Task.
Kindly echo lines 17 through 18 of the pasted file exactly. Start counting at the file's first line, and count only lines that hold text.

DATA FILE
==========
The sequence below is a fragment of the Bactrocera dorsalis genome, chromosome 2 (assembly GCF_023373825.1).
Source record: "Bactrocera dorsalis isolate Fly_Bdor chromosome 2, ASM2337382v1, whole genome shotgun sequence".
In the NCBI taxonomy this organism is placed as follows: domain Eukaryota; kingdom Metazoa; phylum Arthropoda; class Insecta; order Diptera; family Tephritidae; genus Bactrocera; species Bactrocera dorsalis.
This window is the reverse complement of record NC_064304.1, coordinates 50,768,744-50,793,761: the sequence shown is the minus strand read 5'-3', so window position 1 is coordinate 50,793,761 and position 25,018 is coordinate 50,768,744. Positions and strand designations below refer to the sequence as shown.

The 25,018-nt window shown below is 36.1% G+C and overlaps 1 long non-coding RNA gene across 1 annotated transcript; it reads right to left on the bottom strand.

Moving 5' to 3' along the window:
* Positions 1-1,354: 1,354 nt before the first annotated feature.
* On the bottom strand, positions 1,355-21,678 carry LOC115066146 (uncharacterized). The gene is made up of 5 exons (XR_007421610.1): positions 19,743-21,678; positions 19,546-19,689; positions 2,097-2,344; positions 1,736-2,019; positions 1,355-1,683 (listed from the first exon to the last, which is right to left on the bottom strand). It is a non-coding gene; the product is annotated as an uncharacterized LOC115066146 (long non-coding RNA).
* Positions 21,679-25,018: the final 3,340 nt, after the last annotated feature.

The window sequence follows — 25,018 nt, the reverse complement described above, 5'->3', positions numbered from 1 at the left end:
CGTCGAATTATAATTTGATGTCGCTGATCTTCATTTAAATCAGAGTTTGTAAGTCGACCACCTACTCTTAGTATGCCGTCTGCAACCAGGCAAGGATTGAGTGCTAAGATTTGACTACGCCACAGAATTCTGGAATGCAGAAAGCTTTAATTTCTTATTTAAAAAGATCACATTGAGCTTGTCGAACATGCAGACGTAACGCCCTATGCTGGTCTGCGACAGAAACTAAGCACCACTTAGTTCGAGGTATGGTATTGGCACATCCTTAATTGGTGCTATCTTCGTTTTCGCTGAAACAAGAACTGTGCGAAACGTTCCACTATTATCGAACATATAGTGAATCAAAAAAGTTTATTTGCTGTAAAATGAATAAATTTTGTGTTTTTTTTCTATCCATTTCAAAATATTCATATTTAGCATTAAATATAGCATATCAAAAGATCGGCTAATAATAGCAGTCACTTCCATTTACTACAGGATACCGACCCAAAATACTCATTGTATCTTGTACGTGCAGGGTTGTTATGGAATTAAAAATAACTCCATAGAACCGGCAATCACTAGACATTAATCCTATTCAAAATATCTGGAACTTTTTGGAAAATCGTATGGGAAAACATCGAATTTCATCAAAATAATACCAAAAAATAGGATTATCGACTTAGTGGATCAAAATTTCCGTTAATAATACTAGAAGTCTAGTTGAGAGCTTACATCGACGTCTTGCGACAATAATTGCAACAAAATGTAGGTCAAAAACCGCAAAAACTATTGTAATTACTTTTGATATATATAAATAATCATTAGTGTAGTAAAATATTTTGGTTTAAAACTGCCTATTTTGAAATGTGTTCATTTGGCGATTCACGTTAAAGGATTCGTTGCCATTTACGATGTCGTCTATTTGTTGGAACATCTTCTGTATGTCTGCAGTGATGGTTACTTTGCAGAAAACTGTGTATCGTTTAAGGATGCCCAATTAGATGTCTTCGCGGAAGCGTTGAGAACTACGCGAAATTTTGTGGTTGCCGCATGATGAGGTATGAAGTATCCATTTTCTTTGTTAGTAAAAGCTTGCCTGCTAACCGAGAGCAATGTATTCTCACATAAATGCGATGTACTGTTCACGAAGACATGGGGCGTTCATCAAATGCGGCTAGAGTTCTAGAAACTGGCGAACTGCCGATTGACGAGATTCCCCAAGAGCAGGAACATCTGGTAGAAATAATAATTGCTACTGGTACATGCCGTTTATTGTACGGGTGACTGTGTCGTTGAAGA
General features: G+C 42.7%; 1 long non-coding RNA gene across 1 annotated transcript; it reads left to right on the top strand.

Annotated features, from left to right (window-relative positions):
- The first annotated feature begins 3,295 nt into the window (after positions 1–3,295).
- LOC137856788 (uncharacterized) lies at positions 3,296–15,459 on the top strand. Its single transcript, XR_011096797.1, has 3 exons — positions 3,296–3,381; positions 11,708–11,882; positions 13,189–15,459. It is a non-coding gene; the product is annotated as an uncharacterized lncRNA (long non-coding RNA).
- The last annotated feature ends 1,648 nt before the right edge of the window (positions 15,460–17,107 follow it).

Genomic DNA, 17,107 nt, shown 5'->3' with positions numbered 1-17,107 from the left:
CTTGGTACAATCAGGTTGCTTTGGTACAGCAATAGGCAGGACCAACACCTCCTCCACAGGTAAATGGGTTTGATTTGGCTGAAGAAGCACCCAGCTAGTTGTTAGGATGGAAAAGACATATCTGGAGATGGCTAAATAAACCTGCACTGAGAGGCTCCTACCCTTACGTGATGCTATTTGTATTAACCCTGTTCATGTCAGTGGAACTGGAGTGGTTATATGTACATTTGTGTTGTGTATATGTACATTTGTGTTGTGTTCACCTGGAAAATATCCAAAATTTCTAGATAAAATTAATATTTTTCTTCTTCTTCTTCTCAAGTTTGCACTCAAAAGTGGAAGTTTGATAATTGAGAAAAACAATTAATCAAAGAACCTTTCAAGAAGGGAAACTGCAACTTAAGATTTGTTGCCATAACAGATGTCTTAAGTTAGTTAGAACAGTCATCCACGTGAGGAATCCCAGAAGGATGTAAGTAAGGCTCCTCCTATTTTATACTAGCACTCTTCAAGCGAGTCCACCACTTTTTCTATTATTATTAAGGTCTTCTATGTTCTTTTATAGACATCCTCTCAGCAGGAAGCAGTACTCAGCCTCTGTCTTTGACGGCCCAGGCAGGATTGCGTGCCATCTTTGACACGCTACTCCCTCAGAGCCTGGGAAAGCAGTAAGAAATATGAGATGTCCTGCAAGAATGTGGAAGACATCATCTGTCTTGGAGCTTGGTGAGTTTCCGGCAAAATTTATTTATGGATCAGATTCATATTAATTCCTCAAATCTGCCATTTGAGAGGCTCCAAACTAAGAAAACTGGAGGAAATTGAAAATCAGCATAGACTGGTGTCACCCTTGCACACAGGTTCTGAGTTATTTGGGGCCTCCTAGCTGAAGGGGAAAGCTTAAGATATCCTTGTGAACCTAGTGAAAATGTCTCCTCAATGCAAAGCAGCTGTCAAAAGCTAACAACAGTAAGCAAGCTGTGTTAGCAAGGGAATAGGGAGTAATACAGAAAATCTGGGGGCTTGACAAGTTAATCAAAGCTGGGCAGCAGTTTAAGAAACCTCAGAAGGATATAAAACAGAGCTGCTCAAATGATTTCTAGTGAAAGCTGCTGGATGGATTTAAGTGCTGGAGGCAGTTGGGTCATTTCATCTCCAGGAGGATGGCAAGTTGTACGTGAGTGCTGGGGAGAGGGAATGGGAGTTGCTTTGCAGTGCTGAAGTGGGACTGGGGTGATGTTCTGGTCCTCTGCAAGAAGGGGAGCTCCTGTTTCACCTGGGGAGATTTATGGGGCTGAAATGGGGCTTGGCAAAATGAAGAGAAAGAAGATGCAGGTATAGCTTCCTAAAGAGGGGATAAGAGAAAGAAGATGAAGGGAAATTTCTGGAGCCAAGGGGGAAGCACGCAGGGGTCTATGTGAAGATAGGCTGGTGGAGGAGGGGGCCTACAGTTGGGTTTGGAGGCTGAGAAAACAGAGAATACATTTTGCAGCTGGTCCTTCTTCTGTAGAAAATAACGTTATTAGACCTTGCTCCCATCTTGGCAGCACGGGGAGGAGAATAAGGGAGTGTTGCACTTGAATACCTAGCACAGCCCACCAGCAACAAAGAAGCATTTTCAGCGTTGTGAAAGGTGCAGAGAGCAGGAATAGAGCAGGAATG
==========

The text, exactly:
Genomic DNA, 17,107 nt, shown 5'->3' with positions numbered 1-17,107 from the left:
CTTGGTACAATCAGGTTGCTTTGGTACAGCAATAGGCAGGACCAACACCTCCTCCACAGGTAAATGGGTTTGATTTGGCTGAAGAAGCACCCAGCTAGTTGTTAGGATGGAAAAGACATATCTGGAGATGGCTAAATAAACCTGCACTGAGAGGCTCCTACCCTTACGTGATGCTATTTGTATTAACCCTGTTCATGTCAGTGGAACTGGAGTGGTTATATGTACATTTGTGTTGTGTATATGTACATTTGTGTTGTGTTCACCTGGAAAATATCCAAAATTTCTAGATAAAATTAATATTTTTCTTCTTCTTCTTCTCAAGTTTGCACTCAAAAGTGGAAGTTTGATAATTGAGAAAAACAATTAATCAAAGAACCTTTCAAGAAGGGAAACTGCAACTTAAGATTTGTTGCCATAACAGATGTCTTAAGTTAGTTAGAACAGTCATCCACGTGAGGAATCCCAGAAGGATGTAAGTAAGGCTCCTCCTATTTTATACTAGCACTCTTCAAGCGAGTCCACCACTTTTTCTATTATTATTAAGGTCTTCTATGTTCTTTTATAGACATCCTCTCAGCAGGAAGCAGTACTCAGCCTCTGTCTTTGACGGCCCAGGCAGGATTGCGTGCCATCTTTGACACGCTACTCCCTCAGAGCCTGGGAAAGCAGTAAGAAATATGAGATGTCCTGCAAGAATGTGGAAGACATCATCTGTCTTGGAGCTTGGTGAGTTTCCGGCAAAATTTATTTATGGATCAGATTCATATTAATTCCTCAAATCTGCCATTTGAGAGGCTCCAAACTAAGAAAACTGGAGGAAATTGAAAATCAGCATAGACTGGTGTCACCCTTGCACACAGGTTCTGAGTTATTTGGGGCCTCCTAGCTGAAGGGGAAAGCTTAAGATATCCTTGTGAACCTAGTGAAAATGTCTCCTCAATGCAAAGCAGCTGTCAAAAGCTAACAACAGTAAGCAAGCTGTGTTAGCAAGGGAATAGGGAGTAATACAGAAAATCTGGGGGCTTGACAAGTTAATCAAAGCTGGGCAGCAGTTTAAGAAACCTCAGAAGGATATAAAACAGAGCTGCTCAAATGATTTCTAGTGAAAGCTGCTGGATGGATTTAAGTGCTGGAGGCAGTTGGGTCATTTCATCTCCAGGAGGATGGCAAGTTGTACGTGAGTGCTGGGGAGAGGGAATGGGAGTTGCTTTGCAGTGCTGAAGTGGGACTGGGGTGATGTTCTGGTCCTCTGCAAGAAGGGGAGCTCCTGTTTCACCTGGGGAGATTTATGGGGCTGAAATGGGGCTTGGCAAAATGAAGAGAAAGAAGATGCAGGTATAGCTTCCTAAAGAGGGGATAAGAGAAAGAAGATGAAGGGAAATTTCTGGAGCCAAGGGGGAAGCACGCAGGGGTCTATGTGAAGATAGGCTGGTGGAGGAGGGGGCCTACAGTTGGGTTTGGAGGCTGAGAAAACAGAGAATACATTTTGCAGCTGGTCCTTCTTCTGTAGAAAATAACGTTATTAGACCTTGCTCCCATCTTGGCAGCACGGGGAGGAGAATAAGGGAGTGTTGCACTTGAATACCTAGCACAGCCCACCAGCAACAAAGAAGCATTTTCAGCGTTGTGAAAGGTGCAGAGAGCAGGAATAGAGCAGGAATG